Pinpoint Navigation and Propulsion in a Seemingly Random Soup
Non-coding sequences of DNA, sometimes considered genetic junk, may actually function to help navigate proteins to their target genes.
by Sal Cordova
Think of the difficulty of sending a package from one location to another when there are a billion possible destinations. To make this process efficient it requires infrastructure and machines that can propel themselves and navigate. It’s even more amazing if this happens in an ever changing soup of molecules within a cell.
In 2007, John Rinn discovered a lncRNA (long non-coding RNA) transcribed from DNA on human Chromosome 12 that would somehow navigate and land at a specific location on human Chromosome 2 by riding a molecular “bus” known as the Suz12 protein. It was the first example of a transcript from one chromosome influencing the expression of a gene on another chromosome. This epigenetic action, he found, was a crucial part of cell signaling for differentiating skin cells in the body. It’s why the skin cells in the sole of the foot, for instance, have different qualities than skin cells in the lid of the eye.
Amazingly, Rinn began his research suspecting all he would come up with was “hotair” rather than a real discovery. He thus named this amazing RNA molecule HOTAIR. When his research was published, the journal editors hailed it as the greatest article in their history, but the name HOTAIR was retained. It stands for ‘HOX transcript antisense RNA’.
How this feat of navigation and propulsion by the SUZ12 protein that shuttles the HOTAIR lncRNA from a specific location on Chromosome 12 to a specific location on Chromosome 2 could be accomplished in a seemingly random soup of chemicals boggles the mind. After all, there are over a billion locations in the nucleus to park HOTAIR on a particular stretch of DNA, not to mention the additional challenge that DNA is a moving target!
What Rinn’s research demonstrated is that many parts of DNA formerly thought to be junk could serve as navigational markers, like street signs as well as highways that allow molecules to sail the winds of Brownian motion and deliver molecular packages with pin-point accuracy.
It intuitively suggests a very well conceived system of highways and shuttles where DNA plays a role. We tend to think of DNA solely as a blueprint, but DNA could also serve multiple roles as a means of navigation and propulsion!
The hypothesis that DNA serves multiple roles is furthered by a recent related development regarding proteins known as transcription factors. According to Phys.org, “Rattling DNA hustles transcribers to targets” –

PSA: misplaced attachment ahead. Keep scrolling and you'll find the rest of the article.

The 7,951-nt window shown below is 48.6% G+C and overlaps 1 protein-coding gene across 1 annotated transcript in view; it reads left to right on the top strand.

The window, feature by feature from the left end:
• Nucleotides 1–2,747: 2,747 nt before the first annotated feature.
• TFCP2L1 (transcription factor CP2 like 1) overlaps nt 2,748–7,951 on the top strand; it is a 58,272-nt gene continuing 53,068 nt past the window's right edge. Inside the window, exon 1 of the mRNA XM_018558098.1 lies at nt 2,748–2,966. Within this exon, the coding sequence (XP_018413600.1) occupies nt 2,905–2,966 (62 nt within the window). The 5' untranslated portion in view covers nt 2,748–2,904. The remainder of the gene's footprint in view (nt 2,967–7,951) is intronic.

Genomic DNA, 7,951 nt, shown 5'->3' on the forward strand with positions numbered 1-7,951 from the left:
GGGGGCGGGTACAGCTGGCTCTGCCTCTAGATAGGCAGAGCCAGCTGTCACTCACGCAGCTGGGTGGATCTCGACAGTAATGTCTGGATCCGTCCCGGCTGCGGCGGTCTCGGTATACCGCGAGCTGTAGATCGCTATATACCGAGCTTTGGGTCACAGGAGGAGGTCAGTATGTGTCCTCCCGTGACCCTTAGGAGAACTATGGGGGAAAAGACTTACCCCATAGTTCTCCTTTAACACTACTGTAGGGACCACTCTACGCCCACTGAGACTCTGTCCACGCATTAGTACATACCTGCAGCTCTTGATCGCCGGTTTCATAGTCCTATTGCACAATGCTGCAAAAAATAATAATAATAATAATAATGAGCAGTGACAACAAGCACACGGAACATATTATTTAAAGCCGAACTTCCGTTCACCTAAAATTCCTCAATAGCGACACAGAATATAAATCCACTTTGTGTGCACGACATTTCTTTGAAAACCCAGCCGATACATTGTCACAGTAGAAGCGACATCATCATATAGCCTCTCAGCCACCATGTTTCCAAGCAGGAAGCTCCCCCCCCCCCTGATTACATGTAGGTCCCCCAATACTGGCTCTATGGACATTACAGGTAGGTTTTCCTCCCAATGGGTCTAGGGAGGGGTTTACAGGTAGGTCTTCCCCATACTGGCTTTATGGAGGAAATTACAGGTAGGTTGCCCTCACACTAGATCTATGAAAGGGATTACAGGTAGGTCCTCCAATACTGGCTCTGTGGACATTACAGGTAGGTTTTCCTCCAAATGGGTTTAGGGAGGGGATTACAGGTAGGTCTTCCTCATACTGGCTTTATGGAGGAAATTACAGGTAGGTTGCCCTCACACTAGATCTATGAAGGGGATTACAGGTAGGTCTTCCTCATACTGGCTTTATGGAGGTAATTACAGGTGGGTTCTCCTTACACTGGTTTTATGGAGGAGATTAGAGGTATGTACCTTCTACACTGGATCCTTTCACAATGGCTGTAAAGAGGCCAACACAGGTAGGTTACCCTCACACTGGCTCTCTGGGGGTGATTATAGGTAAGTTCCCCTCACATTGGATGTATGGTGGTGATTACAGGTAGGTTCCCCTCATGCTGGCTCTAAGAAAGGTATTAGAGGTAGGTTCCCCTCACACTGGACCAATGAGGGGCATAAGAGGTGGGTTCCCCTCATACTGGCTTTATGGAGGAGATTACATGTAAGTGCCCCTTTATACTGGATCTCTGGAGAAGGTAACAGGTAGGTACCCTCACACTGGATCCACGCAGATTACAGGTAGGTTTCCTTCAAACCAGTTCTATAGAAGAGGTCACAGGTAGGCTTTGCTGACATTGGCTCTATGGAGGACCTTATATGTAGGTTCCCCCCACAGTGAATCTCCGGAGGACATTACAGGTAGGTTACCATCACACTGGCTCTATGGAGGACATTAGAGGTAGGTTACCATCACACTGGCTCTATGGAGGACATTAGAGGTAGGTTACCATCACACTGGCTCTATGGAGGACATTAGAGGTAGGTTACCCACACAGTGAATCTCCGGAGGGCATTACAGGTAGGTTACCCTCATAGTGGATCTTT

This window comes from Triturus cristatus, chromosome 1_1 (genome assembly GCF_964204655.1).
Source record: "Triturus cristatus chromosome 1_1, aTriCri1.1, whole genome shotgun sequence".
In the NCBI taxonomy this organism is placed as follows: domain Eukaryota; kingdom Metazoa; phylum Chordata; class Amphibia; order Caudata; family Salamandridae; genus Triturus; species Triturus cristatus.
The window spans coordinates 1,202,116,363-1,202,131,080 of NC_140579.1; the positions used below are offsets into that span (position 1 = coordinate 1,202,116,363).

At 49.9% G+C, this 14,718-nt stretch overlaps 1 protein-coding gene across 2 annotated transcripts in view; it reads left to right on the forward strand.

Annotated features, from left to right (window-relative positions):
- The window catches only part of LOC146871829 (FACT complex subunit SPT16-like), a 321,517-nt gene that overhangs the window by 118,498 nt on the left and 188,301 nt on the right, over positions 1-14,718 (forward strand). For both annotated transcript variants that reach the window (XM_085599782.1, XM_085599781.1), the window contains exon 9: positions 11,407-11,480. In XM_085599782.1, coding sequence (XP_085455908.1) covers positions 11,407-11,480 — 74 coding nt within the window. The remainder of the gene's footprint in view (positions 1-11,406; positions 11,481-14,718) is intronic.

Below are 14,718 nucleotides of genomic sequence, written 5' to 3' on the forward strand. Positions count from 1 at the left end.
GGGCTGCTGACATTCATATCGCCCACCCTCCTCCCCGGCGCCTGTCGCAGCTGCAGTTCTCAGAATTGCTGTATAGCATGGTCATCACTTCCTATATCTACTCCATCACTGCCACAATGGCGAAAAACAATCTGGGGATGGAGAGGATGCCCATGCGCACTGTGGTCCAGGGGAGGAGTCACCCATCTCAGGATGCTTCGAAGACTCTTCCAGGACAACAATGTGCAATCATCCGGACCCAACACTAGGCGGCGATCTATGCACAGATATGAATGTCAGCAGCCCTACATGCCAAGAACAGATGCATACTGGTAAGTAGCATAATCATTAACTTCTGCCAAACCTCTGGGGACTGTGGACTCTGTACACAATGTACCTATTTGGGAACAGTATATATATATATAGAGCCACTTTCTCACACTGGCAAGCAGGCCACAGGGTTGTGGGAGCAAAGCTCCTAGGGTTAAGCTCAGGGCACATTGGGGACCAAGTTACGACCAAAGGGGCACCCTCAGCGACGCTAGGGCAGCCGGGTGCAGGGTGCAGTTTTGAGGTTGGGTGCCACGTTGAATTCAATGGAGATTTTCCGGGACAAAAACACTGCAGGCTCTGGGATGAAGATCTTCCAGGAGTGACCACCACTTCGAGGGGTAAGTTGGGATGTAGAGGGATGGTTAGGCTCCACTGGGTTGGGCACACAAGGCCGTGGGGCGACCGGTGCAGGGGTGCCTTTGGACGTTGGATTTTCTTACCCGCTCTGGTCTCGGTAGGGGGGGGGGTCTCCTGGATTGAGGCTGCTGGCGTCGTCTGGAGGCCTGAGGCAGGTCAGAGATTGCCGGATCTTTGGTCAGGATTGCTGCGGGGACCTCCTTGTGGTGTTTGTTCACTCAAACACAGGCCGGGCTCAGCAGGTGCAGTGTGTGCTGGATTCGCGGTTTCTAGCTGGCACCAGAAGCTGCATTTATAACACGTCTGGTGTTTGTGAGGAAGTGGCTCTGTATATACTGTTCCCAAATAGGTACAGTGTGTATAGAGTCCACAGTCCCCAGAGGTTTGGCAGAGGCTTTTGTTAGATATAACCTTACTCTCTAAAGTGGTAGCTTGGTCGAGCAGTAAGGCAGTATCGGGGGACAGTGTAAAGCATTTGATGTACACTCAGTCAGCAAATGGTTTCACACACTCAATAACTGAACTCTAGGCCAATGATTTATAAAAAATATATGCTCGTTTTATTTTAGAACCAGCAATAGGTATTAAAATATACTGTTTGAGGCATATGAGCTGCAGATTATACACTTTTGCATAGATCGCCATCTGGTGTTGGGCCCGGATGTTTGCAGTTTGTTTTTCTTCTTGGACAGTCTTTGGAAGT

New simulations of DNA as a transport conduit could shatter the way scientists have thought about how large molecules called transcription factors diffuse on their way to carry out genetic missions, according to a study by researchers at the Georgia Institute of Technology. The simulations add important brush strokes to our picture of elusive inner mechanics of cells.
The simulations strongly support the hypothesis that, in a live cell, DNA is in constant motion, making it the dominant mover of transcription factors, to their target sites on DNA. There, the factors regulate the transcription of genetic code into life-sustaining action.
A video clip of the simulation shows how DNA motion “shuttles” transcription factors through a thicket of DNA strands. What is not mentioned is how the transcription factors are efficiently transported to their proper destination. This research only goes to show that when the popular press gives the impression we’ve got life figured out, nothing could be further from the truth.
It’s certainly possible, in fact increasingly believable, that much of the so-called junk DNA in humans is part of an elaborate 3-dimemsional structure necessary for shuttling molecules to and fro. If so, then we are indeed fearfully and wonderfully made rather than the piles of junk Darwinists would prefer to have us believe.
Sal Cordova, who has worked as a scientist, engineer, and a leader in the ID movement, has 4 science degrees and is working on a PhD. See his Author Profile for more information.